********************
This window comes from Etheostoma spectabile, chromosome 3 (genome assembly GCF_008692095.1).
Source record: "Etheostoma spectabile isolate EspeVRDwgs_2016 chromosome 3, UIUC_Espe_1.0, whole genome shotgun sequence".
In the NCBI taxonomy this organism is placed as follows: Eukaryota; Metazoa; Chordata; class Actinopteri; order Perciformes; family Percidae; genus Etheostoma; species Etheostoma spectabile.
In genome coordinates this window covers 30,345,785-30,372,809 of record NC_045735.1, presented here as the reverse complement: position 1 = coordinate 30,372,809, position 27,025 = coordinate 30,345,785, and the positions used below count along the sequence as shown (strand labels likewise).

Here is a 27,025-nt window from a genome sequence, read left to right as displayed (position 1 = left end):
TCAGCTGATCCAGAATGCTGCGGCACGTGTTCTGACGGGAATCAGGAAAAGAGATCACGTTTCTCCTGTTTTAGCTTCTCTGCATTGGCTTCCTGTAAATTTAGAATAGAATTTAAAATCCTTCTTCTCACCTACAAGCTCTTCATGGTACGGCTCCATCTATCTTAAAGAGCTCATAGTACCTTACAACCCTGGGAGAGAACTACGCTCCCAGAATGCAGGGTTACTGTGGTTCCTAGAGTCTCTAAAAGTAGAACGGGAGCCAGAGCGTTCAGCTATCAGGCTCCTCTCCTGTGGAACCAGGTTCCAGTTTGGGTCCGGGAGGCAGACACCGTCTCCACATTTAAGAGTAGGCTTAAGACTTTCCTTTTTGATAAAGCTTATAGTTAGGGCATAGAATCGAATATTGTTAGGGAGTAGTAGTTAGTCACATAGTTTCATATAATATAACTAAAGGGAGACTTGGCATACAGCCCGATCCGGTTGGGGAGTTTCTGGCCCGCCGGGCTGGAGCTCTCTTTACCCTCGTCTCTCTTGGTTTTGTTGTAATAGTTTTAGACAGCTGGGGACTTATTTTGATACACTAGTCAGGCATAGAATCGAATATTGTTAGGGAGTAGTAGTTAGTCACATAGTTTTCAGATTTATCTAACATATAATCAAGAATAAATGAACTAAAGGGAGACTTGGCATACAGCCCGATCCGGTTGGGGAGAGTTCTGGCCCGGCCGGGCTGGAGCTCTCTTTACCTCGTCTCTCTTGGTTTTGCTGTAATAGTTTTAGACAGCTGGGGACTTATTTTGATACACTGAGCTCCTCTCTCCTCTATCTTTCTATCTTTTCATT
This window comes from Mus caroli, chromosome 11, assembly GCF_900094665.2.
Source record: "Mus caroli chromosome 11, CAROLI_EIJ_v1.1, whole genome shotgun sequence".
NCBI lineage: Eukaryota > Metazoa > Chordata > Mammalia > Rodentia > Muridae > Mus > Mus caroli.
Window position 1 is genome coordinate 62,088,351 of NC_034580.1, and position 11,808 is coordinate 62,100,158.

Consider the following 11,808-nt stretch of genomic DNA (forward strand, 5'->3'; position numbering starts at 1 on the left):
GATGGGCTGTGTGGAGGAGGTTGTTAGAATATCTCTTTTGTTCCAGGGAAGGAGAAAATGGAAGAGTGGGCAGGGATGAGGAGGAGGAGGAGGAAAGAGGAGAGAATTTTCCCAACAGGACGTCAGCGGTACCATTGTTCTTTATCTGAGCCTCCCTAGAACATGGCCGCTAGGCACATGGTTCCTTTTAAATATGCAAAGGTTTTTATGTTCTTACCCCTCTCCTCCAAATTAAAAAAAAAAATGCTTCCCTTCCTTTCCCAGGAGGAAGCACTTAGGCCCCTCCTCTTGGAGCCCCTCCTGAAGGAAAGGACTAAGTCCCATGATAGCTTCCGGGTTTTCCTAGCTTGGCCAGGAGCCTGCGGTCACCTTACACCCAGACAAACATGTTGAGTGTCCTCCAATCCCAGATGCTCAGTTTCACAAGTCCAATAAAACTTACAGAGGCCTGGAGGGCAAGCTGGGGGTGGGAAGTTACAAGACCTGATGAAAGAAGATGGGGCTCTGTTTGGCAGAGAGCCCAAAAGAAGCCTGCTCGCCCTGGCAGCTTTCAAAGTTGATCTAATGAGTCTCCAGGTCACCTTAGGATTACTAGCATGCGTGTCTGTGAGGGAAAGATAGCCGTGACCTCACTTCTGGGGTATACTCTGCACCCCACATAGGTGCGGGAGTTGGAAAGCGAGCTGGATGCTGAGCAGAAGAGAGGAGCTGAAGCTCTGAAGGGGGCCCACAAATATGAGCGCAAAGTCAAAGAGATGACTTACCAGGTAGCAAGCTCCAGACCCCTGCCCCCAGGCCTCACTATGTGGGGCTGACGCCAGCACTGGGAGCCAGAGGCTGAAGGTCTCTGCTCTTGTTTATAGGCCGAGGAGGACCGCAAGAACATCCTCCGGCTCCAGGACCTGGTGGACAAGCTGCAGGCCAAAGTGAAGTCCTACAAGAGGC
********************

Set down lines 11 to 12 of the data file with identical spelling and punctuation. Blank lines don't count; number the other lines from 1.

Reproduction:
Consider the following 11,808-nt stretch of genomic DNA (forward strand, 5'->3'; position numbering starts at 1 on the left):
GATGGGCTGTGTGGAGGAGGTTGTTAGAATATCTCTTTTGTTCCAGGGAAGGAGAAAATGGAAGAGTGGGCAGGGATGAGGAGGAGGAGGAGGAAAGAGGAGAGAATTTTCCCAACAGGACGTCAGCGGTACCATTGTTCTTTATCTGAGCCTCCCTAGAACATGGCCGCTAGGCACATGGTTCCTTTTAAATATGCAAAGGTTTTTATGTTCTTACCCCTCTCCTCCAAATTAAAAAAAAAAATGCTTCCCTTCCTTTCCCAGGAGGAAGCACTTAGGCCCCTCCTCTTGGAGCCCCTCCTGAAGGAAAGGACTAAGTCCCATGATAGCTTCCGGGTTTTCCTAGCTTGGCCAGGAGCCTGCGGTCACCTTACACCCAGACAAACATGTTGAGTGTCCTCCAATCCCAGATGCTCAGTTTCACAAGTCCAATAAAACTTACAGAGGCCTGGAGGGCAAGCTGGGGGTGGGAAGTTACAAGACCTGATGAAAGAAGATGGGGCTCTGTTTGGCAGAGAGCCCAAAAGAAGCCTGCTCGCCCTGGCAGCTTTCAAAGTTGATCTAATGAGTCTCCAGGTCACCTTAGGATTACTAGCATGCGTGTCTGTGAGGGAAAGATAGCCGTGACCTCACTTCTGGGGTATACTCTGCACCCCACATAGGTGCGGGAGTTGGAAAGCGAGCTGGATGCTGAGCAGAAGAGAGGAGCTGAAGCTCTGAAGGGGGCCCACAAATATGAGCGCAAAGTCAAAGAGATGACTTACCAGGTAGCAAGCTCCAGACCCCTGCCCCCAGGCCTCACTATGTGGGGCTGACGCCAGCACTGGGAGCCAGAGGCTGAAGGTCTCTGCTCTTGTTTATAGGCCGAGGAGGACCGCAAGAACATCCTCCGGCTCCAGGACCTGGTGGACAAGCTGCAGGCCAAAGTGAAGTCCTACAAGAGGC